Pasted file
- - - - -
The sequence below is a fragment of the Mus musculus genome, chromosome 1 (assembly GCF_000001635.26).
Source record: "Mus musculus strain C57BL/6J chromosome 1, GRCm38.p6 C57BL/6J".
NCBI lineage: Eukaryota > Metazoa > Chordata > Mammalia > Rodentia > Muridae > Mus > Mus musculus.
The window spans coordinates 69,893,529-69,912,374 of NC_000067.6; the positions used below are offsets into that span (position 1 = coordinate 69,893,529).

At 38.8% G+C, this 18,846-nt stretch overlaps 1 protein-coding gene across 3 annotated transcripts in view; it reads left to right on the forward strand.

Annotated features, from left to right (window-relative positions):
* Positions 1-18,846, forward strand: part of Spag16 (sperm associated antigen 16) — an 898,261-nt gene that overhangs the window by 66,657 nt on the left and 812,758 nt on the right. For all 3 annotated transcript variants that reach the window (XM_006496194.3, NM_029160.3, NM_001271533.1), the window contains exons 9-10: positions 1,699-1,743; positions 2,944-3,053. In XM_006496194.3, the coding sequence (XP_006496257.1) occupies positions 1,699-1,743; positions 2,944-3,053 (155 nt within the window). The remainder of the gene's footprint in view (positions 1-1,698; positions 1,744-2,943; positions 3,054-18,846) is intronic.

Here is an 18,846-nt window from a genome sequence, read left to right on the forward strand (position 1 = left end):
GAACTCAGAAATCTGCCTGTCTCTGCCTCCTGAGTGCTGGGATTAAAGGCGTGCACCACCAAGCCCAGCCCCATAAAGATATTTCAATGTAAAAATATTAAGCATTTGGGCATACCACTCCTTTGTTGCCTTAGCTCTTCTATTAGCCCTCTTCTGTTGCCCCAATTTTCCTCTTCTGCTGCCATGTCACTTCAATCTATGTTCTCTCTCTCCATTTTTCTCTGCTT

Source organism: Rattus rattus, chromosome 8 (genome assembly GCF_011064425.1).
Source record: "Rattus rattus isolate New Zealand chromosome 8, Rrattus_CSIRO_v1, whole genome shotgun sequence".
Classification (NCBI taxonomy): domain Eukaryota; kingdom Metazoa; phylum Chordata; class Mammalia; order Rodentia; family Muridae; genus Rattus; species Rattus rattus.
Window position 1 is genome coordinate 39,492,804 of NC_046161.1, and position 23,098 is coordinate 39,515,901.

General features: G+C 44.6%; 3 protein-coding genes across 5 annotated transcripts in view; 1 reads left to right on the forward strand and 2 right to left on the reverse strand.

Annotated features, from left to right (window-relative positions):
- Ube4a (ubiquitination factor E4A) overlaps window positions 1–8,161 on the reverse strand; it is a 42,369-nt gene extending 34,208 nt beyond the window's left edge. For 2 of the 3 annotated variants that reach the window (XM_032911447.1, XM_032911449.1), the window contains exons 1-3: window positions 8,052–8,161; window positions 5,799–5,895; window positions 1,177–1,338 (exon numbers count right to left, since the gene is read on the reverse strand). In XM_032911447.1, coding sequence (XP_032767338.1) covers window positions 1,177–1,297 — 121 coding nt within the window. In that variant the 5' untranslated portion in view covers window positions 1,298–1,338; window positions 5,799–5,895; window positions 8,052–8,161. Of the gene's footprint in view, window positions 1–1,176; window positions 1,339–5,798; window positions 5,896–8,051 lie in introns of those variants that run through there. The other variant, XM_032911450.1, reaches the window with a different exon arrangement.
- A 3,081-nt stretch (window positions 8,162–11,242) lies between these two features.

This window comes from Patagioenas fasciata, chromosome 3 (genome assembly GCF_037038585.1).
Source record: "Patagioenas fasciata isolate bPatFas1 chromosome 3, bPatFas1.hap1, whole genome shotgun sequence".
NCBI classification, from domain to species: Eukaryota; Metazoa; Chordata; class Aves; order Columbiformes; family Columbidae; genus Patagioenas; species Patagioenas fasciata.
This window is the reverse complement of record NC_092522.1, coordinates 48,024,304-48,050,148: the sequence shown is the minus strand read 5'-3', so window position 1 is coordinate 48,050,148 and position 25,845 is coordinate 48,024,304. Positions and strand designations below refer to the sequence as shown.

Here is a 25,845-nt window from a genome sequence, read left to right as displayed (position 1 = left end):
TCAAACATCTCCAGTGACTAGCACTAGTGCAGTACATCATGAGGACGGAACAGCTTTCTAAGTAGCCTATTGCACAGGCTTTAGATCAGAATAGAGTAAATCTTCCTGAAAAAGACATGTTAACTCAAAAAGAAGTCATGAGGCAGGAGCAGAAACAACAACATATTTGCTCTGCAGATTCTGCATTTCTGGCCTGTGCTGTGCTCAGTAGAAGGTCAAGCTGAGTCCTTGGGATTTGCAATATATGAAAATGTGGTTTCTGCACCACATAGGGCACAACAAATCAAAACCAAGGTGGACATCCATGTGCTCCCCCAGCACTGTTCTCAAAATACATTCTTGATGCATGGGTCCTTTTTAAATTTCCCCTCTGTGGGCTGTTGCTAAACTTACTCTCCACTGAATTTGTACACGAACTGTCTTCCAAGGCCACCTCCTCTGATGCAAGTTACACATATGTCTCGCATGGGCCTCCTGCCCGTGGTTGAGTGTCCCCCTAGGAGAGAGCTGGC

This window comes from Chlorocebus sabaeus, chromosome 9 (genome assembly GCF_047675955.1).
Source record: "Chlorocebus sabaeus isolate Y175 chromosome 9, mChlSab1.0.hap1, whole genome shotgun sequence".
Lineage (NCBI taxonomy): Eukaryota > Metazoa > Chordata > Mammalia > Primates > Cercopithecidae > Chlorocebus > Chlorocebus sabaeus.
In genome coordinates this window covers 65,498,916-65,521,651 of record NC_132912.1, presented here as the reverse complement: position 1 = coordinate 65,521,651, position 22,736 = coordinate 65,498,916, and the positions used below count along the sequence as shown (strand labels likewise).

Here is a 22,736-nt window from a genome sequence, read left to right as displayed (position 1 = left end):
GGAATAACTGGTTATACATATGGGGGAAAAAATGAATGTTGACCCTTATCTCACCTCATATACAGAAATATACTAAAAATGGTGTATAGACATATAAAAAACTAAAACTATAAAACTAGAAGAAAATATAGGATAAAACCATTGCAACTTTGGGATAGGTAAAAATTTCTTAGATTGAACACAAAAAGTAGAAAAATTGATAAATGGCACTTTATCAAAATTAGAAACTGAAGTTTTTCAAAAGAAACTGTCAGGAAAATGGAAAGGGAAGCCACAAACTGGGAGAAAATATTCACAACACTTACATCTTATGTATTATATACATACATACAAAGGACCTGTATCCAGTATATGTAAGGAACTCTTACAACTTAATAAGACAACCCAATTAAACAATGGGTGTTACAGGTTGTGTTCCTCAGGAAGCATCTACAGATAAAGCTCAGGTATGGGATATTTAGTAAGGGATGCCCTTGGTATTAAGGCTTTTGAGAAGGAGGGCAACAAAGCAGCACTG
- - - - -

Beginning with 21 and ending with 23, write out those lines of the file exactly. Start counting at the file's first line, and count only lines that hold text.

This window is the reverse complement of record NC_092522.1, coordinates 48,024,304-48,050,148: the sequence shown is the minus strand read 5'-3', so window position 1 is coordinate 48,050,148 and position 25,845 is coordinate 48,024,304. Positions and strand designations below refer to the sequence as shown.

Here is a 25,845-nt window from a genome sequence, read left to right as displayed (position 1 = left end):
TCAAACATCTCCAGTGACTAGCACTAGTGCAGTACATCATGAGGACGGAACAGCTTTCTAAGTAGCCTATTGCACAGGCTTTAGATCAGAATAGAGTAAATCTTCCTGAAAAAGACATGTTAACTCAAAAAGAAGTCATGAGGCAGGAGCAGAAACAACAACATATTTGCTCTGCAGATTCTGCATTTCTGGCCTGTGCTGTGCTCAGTAGAAGGTCAAGCTGAGTCCTTGGGATTTGCAATATATGAAAATGTGGTTTCTGCACCACATAGGGCACAACAAATCAAAACCAAGGTGGACATCCATGTGCTCCCCCAGCACTGTTCTCAAAATACATTCTTGATGCATGGGTCCTTTTTAAATTTCCCCTCTGTGGGCTGTTGCTAAACTTACTCTCCACTGAATTTGTACACGAACTGTCTTCCAAGGCCACCTCCTCTGATGCAAGTTACACATATGTCTCGCATGGGCCTCCTGCCCGTGGTTGAGTGTCCCCCTAGGAGAGAGCTGGC